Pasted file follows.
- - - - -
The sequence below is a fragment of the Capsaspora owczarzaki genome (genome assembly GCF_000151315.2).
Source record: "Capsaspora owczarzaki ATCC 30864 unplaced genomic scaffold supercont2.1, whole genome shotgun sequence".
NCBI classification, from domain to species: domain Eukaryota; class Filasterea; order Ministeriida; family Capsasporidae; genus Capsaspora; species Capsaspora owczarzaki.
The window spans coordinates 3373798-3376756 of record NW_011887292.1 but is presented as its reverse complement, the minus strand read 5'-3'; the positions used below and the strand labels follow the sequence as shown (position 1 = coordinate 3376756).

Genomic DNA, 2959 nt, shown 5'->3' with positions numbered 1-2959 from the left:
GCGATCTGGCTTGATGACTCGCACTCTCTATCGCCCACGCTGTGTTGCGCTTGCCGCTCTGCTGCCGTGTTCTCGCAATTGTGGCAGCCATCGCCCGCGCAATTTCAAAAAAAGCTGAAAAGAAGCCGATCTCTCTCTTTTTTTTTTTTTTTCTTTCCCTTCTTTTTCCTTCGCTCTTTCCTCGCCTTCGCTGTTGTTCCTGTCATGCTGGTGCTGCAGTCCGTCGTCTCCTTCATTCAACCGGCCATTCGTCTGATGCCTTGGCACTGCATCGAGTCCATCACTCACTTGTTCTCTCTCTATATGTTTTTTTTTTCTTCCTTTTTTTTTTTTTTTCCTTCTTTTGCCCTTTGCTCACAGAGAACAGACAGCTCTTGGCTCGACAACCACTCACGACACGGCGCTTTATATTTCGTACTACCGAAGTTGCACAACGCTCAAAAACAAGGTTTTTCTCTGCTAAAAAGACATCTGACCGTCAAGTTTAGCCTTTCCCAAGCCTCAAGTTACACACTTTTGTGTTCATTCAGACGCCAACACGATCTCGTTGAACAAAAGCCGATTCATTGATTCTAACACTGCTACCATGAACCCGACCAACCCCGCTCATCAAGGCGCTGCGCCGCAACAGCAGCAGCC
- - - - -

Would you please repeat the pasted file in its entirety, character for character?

The sequence below is a fragment of the Capsaspora owczarzaki genome (genome assembly GCF_000151315.2).
Source record: "Capsaspora owczarzaki ATCC 30864 unplaced genomic scaffold supercont2.1, whole genome shotgun sequence".
NCBI classification, from domain to species: domain Eukaryota; class Filasterea; order Ministeriida; family Capsasporidae; genus Capsaspora; species Capsaspora owczarzaki.
The window spans coordinates 3373798-3376756 of record NW_011887292.1 but is presented as its reverse complement, the minus strand read 5'-3'; the positions used below and the strand labels follow the sequence as shown (position 1 = coordinate 3376756).

Genomic DNA, 2959 nt, shown 5'->3' with positions numbered 1-2959 from the left:
GCGATCTGGCTTGATGACTCGCACTCTCTATCGCCCACGCTGTGTTGCGCTTGCCGCTCTGCTGCCGTGTTCTCGCAATTGTGGCAGCCATCGCCCGCGCAATTTCAAAAAAAGCTGAAAAGAAGCCGATCTCTCTCTTTTTTTTTTTTTTTCTTTCCCTTCTTTTTCCTTCGCTCTTTCCTCGCCTTCGCTGTTGTTCCTGTCATGCTGGTGCTGCAGTCCGTCGTCTCCTTCATTCAACCGGCCATTCGTCTGATGCCTTGGCACTGCATCGAGTCCATCACTCACTTGTTCTCTCTCTATATGTTTTTTTTTTCTTCCTTTTTTTTTTTTTTTCCTTCTTTTGCCCTTTGCTCACAGAGAACAGACAGCTCTTGGCTCGACAACCACTCACGACACGGCGCTTTATATTTCGTACTACCGAAGTTGCACAACGCTCAAAAACAAGGTTTTTCTCTGCTAAAAAGACATCTGACCGTCAAGTTTAGCCTTTCCCAAGCCTCAAGTTACACACTTTTGTGTTCATTCAGACGCCAACACGATCTCGTTGAACAAAAGCCGATTCATTGATTCTAACACTGCTACCATGAACCCGACCAACCCCGCTCATCAAGGCGCTGCGCCGCAACAGCAGCAGCC